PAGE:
Our local newspaper, the San Francisco Chronicle, published an editorial headlined, "Supreme Court Ruling Is Bad News For Consumers," which reflects the vast majority of the media's corporations-bad, class-actions-good, reporting. For consumers, and for the cause of justice, the Supreme Court's ruling on class action arbitration is good news. (Not great news, mind you, but good news.)
Unfortunately, the media has been drinking too much of the plaintiff's class-action-lawyer Kool-Aid. The noble idea that consumers could band together to challenge unlawful business practices and get something for their efforts has been turned upside down by the plaintiff's class action bar. Although packaged to the media and the general public as justice for consumers, class action lawyers have transformed the class action itself into yet another unfair business practice. We need look no further than California's most recent poster child for class action abuse. Plaintiffs' lawyers in the Ford Explorer SUV class action settlement were awarded $25 million in attorneys' fees by claiming that the class members were receiving a benefit of $500 million.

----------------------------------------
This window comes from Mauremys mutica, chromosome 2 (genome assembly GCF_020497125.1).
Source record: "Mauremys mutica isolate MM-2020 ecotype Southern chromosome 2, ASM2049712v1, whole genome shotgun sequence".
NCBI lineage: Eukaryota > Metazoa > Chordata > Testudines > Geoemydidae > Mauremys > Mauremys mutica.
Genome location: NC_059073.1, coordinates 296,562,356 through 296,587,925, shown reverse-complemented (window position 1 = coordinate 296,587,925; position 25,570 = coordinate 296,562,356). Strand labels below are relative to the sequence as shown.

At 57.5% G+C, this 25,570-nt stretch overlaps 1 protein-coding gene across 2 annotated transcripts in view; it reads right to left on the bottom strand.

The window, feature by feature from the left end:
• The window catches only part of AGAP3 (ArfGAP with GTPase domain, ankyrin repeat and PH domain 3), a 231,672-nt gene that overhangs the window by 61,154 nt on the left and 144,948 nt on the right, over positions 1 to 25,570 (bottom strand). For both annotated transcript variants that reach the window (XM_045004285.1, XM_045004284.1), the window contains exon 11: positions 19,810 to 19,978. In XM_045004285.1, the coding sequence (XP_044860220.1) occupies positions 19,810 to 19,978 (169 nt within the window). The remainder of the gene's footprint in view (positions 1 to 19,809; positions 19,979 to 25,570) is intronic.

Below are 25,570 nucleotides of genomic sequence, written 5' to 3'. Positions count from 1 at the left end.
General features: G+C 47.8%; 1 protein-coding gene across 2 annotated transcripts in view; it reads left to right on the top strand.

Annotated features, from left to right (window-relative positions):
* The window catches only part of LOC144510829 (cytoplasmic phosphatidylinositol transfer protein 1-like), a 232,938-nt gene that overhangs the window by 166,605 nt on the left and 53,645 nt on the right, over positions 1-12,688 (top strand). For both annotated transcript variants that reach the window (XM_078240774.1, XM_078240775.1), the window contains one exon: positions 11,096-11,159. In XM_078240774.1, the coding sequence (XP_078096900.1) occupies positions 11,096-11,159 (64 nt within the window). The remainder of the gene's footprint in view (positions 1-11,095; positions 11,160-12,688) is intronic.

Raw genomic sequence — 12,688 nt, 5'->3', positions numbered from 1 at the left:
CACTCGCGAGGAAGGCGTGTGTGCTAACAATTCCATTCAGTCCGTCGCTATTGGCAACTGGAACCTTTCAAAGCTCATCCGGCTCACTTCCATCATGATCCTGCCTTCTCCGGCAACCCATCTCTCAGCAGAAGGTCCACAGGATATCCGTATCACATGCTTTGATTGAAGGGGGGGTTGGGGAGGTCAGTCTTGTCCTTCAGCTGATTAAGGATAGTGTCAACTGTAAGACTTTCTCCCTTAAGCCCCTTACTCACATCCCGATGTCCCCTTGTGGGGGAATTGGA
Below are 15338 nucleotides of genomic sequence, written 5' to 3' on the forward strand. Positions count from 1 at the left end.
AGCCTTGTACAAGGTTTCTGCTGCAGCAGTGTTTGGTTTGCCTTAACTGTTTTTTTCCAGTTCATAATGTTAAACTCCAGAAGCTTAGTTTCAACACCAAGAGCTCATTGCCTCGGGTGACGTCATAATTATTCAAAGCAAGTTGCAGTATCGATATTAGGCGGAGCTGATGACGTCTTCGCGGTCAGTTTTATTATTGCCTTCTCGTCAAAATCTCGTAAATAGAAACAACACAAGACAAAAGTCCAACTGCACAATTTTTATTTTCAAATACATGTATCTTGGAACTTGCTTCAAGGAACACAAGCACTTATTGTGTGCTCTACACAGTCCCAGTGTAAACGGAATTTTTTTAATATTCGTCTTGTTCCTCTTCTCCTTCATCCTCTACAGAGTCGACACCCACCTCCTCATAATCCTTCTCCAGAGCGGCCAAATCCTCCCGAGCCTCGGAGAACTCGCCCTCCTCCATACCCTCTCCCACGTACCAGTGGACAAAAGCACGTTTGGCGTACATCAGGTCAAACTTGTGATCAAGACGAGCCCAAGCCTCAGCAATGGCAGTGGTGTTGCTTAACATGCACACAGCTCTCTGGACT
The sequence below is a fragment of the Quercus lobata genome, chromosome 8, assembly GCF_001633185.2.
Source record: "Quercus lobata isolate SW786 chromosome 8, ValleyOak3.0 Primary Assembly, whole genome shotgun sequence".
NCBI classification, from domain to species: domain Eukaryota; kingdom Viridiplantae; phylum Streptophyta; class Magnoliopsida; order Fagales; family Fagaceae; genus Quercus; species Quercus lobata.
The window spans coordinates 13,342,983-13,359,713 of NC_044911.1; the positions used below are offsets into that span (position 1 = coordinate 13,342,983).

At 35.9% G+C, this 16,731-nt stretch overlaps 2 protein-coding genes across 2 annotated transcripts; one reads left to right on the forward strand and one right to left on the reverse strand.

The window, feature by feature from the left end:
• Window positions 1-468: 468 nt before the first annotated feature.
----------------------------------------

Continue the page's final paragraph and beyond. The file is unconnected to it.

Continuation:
However, what class members actually received were $500 coupons towards the purchase of a new Ford vehicle, and only 148 were redeemed for a total value of $74,000. That's right. $25 million for the lawyers, although the class members actually received $74,000. And believe me, the Ford Explorer settlement is not an isolated example, there are thousands of class actions with equally disturbing results.
Contrary to The Chronicle's allegation, it is our nation's media, not the Supreme Court, who is simplistic and naïve about class actions. The unfortunate reality is far from the plaintiffs' lawyers' in the happy-talk notions of consumers joining together to fight for their rights. A plaintiff's class action lawyer finds one customer willing to lend their name to a class action lawsuit and then negotiates a multi-million dollar settlement in the name of thousands or even millions of unwitting consumers wherein, like the Ford Explorer class action, the lawyers get millions (or tens of millions) while the consumers get coupons. (One is reminded of Marie Antoinette's famous ripost, "Then let them eat coupons!")
Consumers need real protection from nefarious corporate behavior, not the class action runaround that only benefits the lawyers. We need a legal system that does not allow any member of the bar to sue under a claim of "unfair treatment" for consumers, while treating their own client class members as an excuse to shakedown corporations for millions of dollars in attorney's fees. We need to find a solution that actually protects consumers, because the class action mechanism has become nothing more than another shady business practice in which consumers are the ultimate victims.